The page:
Will Romney use gay marriage issue against Obama?

Republican presidential candidate Mitt Romney stands, with his wife Ann, before start of a game between Boston Celtics and the Atlanta Hawks

Story highlights

  • LZ Granderson: For years, the economy has been seen as the dominant issue
  • He asks if Obama's support for gay marriage will change the Romney camp's direction
  • LZ: Obama showed he is no coward; he didn't have to address the issue before election
  • He says the move separates Obama from Romney, whose flip flops have been an issue

For the better part of four years, voters have said the No. 1 issue is the economy.

For the past year, the economy has been the GOP's primary point of attack against President Obama.

For months, the economy and job creation has been Mitt Romney's calling card.

So now that the president has stepped out and voiced support for marriage equality, we're going to see if the economy and jobs remain the top issue or if the direction of this election has been permanently altered by Obama's historic remarks.

LZ Granderson

Remember, Republicans characterized the war on women as a Democratic strategy to divert attention from the "real issue" of the economy. Over the next couple of days, we'll see if the GOP will be as dismissive with gay rights. Or will the fact that in 2004, George W. Bush successfully used discrimination against the gay-lesbian-bisexual-transgender (GLBT) community to motivate his base be too juicy a strategy for Romney and the gang to pass up?

Keep in mind that a CNN/ORC International poll taken in late March showed gay rights was tied for dead last in what voters felt was the most important issue, so if the GOP does try to use Obama's remarks as weapons against him, there is a good chance the rhetoric will fall on deaf ears. Perhaps Romney said it best himself, during a big primary night victory speech in April: "It's still about the economy and we're not stupid."

But it's Romney speaking, and he's never been married to any position for very long -- pun intended.

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    In 1994, when he referred to himself as a moderate, Romney told the Log Cabin Republicans -- a GLBT organization -- that he'd be better than Sen. Ted Kennedy on gay rights. Wednesday, he reiterated his views in his latest incarnation as a conservative by saying that he's against marriage equality and civil unions. So whether or not Romney actually stays focused on the economy is anyone's guess.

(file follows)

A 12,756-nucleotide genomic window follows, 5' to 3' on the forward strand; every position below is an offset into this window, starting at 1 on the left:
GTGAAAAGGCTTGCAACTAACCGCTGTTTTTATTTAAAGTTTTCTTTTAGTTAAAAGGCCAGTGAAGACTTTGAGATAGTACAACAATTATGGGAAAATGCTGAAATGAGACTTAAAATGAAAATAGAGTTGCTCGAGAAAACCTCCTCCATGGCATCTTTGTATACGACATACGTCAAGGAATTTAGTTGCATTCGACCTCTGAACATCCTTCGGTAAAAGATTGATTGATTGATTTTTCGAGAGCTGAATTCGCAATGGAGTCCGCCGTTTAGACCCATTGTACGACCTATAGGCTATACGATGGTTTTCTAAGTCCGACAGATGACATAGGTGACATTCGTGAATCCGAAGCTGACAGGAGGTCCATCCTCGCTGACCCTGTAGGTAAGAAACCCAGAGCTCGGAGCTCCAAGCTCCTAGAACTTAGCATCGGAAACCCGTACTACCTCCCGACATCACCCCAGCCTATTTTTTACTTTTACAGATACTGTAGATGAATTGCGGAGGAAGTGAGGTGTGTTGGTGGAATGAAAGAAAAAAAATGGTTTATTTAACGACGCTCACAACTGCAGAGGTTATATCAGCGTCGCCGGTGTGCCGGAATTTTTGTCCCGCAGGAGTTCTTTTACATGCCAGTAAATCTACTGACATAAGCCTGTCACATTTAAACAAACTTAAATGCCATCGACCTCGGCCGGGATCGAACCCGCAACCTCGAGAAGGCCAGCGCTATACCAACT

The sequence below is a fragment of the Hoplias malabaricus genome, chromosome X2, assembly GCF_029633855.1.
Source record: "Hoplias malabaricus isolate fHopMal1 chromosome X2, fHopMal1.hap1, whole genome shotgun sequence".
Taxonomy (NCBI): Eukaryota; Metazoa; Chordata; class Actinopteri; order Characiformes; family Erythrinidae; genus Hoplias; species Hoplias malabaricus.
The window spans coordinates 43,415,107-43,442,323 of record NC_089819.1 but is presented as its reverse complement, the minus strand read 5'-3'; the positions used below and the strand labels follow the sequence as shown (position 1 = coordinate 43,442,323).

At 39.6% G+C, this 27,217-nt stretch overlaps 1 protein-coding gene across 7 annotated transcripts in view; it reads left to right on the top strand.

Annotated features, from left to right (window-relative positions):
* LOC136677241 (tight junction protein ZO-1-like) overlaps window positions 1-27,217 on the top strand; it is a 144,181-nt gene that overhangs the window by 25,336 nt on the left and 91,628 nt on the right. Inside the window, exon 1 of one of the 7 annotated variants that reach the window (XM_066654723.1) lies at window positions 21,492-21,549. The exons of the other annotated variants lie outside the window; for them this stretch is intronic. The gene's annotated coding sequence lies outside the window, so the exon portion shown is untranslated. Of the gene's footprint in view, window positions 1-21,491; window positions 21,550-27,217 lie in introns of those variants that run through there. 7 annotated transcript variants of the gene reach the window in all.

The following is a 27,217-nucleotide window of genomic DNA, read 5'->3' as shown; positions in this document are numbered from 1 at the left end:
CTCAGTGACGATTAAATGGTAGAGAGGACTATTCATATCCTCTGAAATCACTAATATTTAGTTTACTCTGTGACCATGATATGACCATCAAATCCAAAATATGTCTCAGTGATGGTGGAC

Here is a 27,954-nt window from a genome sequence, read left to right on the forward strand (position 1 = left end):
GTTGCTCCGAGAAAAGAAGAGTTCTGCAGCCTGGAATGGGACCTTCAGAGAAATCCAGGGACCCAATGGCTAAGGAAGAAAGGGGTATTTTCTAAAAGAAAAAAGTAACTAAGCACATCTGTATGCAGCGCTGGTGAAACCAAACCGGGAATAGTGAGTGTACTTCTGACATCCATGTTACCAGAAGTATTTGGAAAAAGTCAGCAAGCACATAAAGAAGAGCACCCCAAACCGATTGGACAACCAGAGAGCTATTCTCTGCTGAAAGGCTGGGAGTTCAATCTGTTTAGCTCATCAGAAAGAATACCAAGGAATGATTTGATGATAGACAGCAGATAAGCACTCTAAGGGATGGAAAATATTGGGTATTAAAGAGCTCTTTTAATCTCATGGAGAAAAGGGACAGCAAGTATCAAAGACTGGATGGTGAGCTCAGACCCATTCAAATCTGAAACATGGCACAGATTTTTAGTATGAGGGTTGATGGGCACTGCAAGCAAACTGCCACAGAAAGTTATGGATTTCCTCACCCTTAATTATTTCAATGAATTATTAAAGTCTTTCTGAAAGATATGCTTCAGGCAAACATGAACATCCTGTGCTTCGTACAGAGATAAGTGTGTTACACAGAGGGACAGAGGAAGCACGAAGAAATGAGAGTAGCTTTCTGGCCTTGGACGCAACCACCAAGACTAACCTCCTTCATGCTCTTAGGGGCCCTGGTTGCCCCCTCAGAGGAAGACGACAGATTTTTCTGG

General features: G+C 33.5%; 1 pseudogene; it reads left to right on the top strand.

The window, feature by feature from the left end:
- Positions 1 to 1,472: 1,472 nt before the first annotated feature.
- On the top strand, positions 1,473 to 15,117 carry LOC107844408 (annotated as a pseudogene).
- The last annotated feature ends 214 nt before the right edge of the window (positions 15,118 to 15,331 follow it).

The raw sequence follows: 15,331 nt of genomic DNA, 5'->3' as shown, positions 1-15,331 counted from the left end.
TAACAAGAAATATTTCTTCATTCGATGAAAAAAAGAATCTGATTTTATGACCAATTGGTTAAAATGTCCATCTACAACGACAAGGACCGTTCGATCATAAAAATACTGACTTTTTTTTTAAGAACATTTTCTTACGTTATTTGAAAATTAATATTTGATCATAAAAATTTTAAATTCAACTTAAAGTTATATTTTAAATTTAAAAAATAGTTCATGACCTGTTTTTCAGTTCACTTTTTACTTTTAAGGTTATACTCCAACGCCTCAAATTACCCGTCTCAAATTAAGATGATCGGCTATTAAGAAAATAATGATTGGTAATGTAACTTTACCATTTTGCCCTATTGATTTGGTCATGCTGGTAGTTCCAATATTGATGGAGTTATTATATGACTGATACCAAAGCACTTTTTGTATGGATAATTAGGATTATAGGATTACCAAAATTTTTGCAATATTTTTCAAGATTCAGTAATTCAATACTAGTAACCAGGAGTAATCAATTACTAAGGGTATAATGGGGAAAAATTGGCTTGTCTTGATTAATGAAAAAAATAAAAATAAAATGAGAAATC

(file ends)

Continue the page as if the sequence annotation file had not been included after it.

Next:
This probably explains why Obama holds double-digit leads over Romney on likeability, honesty, confidence, values and leadership -- and that was before Obama's courageous interview with Robin Roberts on ABC's "Good Morning America."

    Even in the one area where on paper Romney has significant credibility -- the economy -- 44% of voters believe the president will do a better job, while 42% prefer Romney, according to a CNN poll. If Romney can't get any more traction from his calling card, nor a boost from his vice presidental selection, there is the possibility the economy will take a backseat to gay rights in his campaign.

    Assuming of course, it hasn't already.

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    I guess we'll have to wait and see what kind of ads begin to emerge and what he says on the trail once the initial dust has settled.

    But what is clear is that President Obama is no coward.

    Critics can question the timing of his remarks but the reality is, he didn't have to state his support for marriage equality before the election.

    Even with reporters dogging him at every news conference because of the remarks on same-sex marriage made by Vice President Joe Biden over the weekend, all Obama had to say was "I'm getting there" and we would've moved on. But in embracing a view most assumed he had anyway, Obama places his core convictions ahead of political expediency. That's very rare to see in an election year.

    What he did took a great deal of courage, especially considering that a recent Gallup poll showed 48% of Americans are against same-sex marriages and that North Carolina, a swing state he barely won four years ago, just voted against marriage equality and civil unions, with a vote of 61% to 39%.

    But because of that, Obama further separates himself from his opponent -- whose biggest weakness has been his perceived lack of conviction about matters of importance -- and moves closer to the Abraham Lincoln, FDR, John F. Kennedy and Lyndon Johnson realm of presidents: Men who risked a great deal personally to move the country forward socially. And given the fact that he can point to the 12 consecutive months of job losses before taking office and the 26 consecutive months (and counting) of job growth since 2010, there's no reason to believe the economy will cease to be his campaign's top focus.

    As it should be.

    We'll find out if the GOP agrees.